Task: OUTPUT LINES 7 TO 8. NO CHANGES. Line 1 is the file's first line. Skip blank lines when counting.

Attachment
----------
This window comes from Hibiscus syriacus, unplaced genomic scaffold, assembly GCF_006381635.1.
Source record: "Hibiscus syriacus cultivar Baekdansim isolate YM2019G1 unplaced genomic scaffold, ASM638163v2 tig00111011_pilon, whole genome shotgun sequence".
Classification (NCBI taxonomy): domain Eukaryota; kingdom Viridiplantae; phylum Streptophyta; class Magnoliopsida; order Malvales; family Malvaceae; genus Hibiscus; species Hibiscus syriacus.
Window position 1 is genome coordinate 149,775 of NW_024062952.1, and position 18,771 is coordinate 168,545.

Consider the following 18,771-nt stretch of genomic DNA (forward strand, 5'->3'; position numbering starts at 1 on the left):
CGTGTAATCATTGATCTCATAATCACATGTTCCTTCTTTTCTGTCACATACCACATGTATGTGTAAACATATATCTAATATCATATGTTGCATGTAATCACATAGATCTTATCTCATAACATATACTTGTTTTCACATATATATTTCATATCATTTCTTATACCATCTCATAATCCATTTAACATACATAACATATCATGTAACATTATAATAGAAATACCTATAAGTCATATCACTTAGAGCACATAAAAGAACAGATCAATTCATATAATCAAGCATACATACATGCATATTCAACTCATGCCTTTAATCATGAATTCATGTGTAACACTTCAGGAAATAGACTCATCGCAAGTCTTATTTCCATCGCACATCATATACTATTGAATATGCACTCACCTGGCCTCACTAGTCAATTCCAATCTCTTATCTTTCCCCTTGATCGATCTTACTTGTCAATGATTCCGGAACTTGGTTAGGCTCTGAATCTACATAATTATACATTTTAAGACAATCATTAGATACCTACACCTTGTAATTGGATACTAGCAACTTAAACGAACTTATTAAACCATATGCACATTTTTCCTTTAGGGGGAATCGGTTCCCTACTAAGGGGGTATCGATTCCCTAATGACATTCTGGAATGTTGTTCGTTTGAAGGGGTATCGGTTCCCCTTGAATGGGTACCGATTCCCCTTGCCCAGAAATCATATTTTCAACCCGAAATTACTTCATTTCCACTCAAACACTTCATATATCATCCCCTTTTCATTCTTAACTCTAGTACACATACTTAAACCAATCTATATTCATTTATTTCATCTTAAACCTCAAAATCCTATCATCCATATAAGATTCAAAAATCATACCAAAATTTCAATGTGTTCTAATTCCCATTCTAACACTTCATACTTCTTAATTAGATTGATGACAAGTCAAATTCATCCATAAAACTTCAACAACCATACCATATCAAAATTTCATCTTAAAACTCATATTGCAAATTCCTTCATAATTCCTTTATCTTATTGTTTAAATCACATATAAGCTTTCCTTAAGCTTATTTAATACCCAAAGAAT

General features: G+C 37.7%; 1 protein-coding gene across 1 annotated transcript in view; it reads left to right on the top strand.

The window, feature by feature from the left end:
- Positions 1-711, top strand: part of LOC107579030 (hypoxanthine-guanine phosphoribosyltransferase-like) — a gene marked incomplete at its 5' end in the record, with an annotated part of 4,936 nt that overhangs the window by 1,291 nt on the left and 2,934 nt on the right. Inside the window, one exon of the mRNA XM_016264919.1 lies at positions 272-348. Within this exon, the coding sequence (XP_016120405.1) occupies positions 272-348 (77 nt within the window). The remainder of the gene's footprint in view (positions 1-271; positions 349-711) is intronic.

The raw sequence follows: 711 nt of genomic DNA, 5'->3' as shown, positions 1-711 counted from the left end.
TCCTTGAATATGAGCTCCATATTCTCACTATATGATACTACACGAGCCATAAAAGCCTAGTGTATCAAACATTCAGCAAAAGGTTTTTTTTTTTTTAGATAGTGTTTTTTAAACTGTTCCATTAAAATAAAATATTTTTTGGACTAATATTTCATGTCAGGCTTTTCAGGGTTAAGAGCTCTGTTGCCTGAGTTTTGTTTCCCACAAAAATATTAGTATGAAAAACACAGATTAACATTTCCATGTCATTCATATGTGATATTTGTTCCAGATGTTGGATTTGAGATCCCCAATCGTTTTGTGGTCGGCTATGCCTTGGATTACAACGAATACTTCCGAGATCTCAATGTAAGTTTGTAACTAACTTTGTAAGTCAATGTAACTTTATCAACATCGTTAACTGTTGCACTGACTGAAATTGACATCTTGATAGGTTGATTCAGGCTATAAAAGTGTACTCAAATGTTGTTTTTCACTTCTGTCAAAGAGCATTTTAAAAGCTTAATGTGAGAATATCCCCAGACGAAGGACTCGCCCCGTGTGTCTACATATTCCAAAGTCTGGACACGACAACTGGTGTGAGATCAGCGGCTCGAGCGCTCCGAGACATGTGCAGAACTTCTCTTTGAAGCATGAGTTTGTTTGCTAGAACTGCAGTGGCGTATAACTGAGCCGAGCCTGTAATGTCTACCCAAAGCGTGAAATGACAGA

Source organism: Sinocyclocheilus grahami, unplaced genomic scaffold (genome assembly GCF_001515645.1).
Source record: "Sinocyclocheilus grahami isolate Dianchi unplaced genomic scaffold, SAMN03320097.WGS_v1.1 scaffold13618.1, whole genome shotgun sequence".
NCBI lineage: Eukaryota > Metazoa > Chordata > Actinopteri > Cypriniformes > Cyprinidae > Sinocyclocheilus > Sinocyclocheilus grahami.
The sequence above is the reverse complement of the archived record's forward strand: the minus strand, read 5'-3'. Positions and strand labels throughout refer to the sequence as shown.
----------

General features: G+C 37.7%; 1 protein-coding gene across 1 annotated transcript in view; it reads left to right on the top strand.

The window, feature by feature from the left end: